Tips for Addressing Sexual Assault
If you have been assaulted:
- Call the police or if you are still in danger call 911
- Go to a nearest hospital for immediate medical help
- Tell someone you trust
- Call the police
- This unimaginable painful experience and it is important to keep evidence by not showering or throwing away your clothes
Feelings following a sexual assault:
Angry, ashamed, afraid, confused or disoriented, badly about themselves, shock, withdrawn, powerless, helpless, sad, depressed, guilty, mood swings, unable to eat or sleep.
How can you help your friend or loved one
Remember: The survivor’s response may be different than you expect. The intensity and range of emotions can make it hard to talk about the assault. If someone comes to you about an assault, you should:
- Stay calm, listen carefully, without interrupting and judgement
- Avoid asking “why” questions
- Believe the person, reassure your friend it is not his or her fault
- Encourage the person to get immediate medical help
- Maintain confidentiality and privacy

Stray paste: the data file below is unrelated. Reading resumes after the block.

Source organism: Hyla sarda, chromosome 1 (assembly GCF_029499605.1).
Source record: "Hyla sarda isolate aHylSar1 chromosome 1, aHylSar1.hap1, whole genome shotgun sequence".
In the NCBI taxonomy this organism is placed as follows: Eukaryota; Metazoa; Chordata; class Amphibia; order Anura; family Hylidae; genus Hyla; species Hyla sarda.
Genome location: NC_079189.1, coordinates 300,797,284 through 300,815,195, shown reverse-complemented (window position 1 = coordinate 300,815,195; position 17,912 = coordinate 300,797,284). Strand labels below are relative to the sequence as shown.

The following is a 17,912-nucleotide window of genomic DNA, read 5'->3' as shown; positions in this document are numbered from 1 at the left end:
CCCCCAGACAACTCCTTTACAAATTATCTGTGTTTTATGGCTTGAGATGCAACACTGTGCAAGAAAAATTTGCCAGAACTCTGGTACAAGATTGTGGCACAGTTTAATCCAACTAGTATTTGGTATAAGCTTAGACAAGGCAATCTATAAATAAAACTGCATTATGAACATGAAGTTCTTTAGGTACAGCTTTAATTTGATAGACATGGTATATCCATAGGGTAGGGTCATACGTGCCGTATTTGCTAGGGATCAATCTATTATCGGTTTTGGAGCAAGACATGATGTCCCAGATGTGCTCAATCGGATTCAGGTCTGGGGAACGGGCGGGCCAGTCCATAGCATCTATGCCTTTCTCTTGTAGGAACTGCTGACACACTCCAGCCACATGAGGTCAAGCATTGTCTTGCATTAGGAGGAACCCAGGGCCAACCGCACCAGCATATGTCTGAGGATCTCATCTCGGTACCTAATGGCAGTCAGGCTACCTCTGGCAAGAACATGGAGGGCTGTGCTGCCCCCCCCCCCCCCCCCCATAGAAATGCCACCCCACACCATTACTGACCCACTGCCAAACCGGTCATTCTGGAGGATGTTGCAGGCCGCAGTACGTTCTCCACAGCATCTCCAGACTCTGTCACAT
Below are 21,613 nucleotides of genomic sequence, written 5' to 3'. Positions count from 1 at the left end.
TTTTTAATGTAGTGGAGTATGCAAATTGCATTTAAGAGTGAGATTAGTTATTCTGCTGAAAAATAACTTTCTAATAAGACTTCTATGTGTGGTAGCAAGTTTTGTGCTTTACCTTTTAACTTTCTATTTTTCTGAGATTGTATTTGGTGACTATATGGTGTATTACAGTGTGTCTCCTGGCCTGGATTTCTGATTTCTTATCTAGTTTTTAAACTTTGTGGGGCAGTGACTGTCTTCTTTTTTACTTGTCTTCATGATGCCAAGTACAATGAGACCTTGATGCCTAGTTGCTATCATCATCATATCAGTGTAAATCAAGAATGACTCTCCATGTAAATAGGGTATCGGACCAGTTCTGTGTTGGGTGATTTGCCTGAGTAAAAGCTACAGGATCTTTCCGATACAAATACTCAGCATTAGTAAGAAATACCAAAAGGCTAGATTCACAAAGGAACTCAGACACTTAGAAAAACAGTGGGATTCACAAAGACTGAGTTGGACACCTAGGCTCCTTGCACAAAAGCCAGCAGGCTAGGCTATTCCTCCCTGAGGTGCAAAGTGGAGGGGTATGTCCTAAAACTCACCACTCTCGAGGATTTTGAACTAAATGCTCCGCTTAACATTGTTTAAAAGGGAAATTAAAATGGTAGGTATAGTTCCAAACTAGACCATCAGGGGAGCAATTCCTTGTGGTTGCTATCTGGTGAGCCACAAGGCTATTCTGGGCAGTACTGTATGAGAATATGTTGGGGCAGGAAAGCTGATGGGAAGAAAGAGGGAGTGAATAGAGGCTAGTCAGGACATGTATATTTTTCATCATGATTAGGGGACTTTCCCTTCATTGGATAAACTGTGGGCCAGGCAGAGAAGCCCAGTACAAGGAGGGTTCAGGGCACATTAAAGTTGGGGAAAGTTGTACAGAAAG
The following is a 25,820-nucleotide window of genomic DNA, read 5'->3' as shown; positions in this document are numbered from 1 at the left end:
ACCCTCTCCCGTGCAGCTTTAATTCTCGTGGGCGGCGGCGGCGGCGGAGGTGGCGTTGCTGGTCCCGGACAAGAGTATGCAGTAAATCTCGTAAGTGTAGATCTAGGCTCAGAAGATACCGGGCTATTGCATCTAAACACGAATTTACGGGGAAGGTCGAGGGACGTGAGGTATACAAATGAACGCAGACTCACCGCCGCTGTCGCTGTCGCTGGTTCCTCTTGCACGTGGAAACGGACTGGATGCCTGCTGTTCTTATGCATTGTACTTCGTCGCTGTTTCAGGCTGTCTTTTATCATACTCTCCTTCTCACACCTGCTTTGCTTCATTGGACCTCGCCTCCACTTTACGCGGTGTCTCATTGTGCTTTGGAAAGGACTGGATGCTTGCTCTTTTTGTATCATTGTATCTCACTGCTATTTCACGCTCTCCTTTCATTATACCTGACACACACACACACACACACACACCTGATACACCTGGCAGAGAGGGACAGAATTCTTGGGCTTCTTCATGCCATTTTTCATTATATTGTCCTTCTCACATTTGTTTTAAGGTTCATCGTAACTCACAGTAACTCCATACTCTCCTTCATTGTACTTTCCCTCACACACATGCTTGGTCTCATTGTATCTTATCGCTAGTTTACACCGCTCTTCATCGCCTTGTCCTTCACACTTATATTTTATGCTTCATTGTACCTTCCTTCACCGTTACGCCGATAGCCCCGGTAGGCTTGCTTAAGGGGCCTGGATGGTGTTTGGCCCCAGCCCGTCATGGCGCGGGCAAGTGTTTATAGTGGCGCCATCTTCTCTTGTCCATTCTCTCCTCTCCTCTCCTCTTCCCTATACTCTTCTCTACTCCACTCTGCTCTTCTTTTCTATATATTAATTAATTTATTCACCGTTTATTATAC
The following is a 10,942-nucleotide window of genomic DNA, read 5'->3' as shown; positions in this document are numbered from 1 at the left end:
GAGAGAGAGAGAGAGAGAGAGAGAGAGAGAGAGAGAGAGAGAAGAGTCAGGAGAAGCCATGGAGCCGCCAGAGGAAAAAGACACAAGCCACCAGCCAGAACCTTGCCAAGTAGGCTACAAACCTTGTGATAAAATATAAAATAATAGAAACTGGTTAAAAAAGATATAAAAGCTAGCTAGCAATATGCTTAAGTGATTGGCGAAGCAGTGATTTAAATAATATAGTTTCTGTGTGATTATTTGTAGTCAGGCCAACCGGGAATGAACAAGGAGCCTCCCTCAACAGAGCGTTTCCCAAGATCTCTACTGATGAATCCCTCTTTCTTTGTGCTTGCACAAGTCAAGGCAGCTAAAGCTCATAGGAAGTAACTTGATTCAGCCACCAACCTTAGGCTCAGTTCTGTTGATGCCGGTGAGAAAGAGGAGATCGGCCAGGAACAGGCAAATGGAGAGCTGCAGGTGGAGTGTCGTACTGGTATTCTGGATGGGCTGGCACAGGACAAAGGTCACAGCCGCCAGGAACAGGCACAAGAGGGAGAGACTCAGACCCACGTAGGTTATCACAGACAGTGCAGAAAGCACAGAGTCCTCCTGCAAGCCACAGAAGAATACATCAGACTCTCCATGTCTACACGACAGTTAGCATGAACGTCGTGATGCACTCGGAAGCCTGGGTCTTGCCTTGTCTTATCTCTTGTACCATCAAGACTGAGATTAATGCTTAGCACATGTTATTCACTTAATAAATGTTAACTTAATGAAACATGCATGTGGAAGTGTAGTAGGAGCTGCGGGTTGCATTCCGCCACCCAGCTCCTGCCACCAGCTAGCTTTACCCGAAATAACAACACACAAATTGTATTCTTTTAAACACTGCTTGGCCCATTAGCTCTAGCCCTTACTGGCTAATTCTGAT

Note: If your friend is under the age of 18, you may be required to make a report to Child and Family Services and/or the police.
- offer to help, but let your friend make the decisions
- help by getting information on services in the community
- ask your friend if he/she wants to report the assault to the police
- reassure your friend that you are there to help and that healing is possible
One of the most important things for survivors of sexual assault to know is that YOU are not ALONE and there is help available. Every survivor is unique and will need to find the help that is right for him or her.
Professional counselling, support groups, friends and family can all play a part in helping a survivor during the period after an assault.
- Elmwood Community Resource Center Counselling – 204-982-1720 ext. 201
- Klinic’s 24-Hour Sexual Assault Crisis Line – 204-786-8631
- Health Sciences Centre (HSC) Sexual Assault Nurse Examiners (SANE) – 204-787-3942